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There have been scattered reports of paramilitary groups trying to interfere with voting.

Scattered incidents of illegal paramilitary groups interfering with voting have popped up around the country ahead of Tuesday’s election, according to a Georgetown University Law Center institute that is tracking such episodes.

In Springfield, Ore., a group of armed men in trucks blocked access over the weekend to a ballot drop off box near a local swimming pool and questioned voters, prompting some of them to depart without depositing their ballots, said Mary McCord, the director of the Institute for Constitutional Advocacy and Protection during a news conference on Monday.

A spokesman for Lane County said that no complaints reached officials there. The spokesman, Devon Ashbridge, said that a legal demonstration was held Sunday afternoon in the park where the drop box was, causing some delays in the area, but that access to the box was not impeded.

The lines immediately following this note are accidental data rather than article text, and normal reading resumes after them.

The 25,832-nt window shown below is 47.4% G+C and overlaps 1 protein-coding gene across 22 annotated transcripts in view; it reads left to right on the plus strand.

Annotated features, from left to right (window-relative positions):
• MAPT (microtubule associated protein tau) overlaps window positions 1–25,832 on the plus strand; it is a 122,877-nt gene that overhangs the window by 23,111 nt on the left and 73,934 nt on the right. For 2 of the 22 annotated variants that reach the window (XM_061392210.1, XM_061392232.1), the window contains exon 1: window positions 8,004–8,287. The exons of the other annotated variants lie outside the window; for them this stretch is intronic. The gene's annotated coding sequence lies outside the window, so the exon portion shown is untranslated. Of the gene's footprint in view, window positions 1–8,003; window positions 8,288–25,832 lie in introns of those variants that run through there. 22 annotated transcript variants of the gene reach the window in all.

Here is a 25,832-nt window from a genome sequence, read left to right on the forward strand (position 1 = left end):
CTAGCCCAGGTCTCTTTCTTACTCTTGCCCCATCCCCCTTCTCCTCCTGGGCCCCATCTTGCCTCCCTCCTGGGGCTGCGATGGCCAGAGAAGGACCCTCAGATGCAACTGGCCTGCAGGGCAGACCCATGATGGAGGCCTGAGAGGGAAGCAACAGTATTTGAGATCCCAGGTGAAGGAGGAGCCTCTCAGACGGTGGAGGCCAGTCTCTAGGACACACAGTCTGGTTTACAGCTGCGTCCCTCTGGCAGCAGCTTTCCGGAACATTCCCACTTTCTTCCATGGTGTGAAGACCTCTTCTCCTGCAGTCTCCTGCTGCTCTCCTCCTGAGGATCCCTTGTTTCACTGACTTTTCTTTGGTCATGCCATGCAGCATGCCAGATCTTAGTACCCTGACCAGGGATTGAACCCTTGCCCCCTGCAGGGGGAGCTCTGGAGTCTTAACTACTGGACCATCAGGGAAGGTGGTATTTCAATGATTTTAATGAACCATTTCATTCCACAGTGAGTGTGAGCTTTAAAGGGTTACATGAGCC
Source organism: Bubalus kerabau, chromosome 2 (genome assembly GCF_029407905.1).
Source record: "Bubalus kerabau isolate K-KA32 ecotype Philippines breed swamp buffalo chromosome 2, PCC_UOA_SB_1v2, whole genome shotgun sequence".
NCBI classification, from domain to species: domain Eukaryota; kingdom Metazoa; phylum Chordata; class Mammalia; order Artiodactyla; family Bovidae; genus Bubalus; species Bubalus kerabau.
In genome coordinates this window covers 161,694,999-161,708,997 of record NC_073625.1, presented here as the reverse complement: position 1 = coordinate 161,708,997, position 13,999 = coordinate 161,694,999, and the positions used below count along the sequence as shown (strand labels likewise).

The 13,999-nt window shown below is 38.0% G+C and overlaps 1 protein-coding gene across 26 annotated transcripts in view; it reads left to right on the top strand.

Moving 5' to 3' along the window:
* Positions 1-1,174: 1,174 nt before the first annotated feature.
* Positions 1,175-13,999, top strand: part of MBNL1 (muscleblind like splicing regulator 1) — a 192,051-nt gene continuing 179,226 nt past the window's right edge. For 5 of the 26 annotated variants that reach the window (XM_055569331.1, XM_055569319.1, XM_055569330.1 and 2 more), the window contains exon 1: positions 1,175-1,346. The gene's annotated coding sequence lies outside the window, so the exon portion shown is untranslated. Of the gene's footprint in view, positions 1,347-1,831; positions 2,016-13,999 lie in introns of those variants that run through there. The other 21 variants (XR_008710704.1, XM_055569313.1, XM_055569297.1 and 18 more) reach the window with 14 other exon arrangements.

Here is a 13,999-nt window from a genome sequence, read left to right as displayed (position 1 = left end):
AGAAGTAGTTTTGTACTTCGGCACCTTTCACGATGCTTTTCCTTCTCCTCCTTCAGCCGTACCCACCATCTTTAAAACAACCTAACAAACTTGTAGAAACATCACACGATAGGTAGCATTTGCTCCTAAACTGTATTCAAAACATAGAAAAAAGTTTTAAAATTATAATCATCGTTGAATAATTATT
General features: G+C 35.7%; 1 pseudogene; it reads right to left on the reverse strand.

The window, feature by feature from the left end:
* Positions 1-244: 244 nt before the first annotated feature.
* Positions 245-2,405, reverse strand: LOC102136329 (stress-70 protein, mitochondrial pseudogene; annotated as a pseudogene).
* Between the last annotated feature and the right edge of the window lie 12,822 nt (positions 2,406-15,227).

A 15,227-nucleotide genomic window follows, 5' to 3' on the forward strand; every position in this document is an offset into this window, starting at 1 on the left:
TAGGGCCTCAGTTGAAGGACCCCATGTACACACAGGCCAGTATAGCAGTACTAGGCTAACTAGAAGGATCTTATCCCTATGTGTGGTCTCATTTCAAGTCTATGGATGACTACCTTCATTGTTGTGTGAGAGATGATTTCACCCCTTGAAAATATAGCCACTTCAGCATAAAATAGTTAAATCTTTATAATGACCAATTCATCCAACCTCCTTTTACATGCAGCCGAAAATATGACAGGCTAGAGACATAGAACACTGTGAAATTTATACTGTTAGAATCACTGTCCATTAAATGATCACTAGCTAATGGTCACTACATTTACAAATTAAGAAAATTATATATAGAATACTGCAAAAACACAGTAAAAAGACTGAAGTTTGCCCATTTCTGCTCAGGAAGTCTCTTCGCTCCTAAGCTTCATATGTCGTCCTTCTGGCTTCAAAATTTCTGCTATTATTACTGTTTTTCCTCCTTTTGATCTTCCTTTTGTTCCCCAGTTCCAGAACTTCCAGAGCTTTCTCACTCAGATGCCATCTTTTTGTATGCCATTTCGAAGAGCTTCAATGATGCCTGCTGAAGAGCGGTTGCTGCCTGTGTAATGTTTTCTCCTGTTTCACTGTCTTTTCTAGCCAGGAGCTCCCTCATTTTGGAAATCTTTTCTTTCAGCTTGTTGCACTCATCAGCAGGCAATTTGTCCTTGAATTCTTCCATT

After a group called Open Carry Pennsylvania threatened to deploy in Erie, Pa., the Board of Elections passed new regulations banning groups of two or more people from carrying weapons near polling places, Ms. McCord said.

Various local armed groups in Utah and Idaho, as well as one national group with chapters in numerous states, are also trying to use their promise to police polling stations on Tuesday as a means to raise money online, said Ms. McCord, a former senior Justice Department official.

Despite various rumblings online by illegal armed groups that they will police the polls, Ms. McCord and other experts said much will depend on what happens on Tuesday.

“So much really is dependent on the rhetoric coming out of the incumbent president and how he reacts to things,” said Ms. McCord. His comments praising the truck caravan that tried to drive a Biden campaign bus off a road in Texas, for example, could embolden his more extreme supporters to take similar actions elsewhere, she said.

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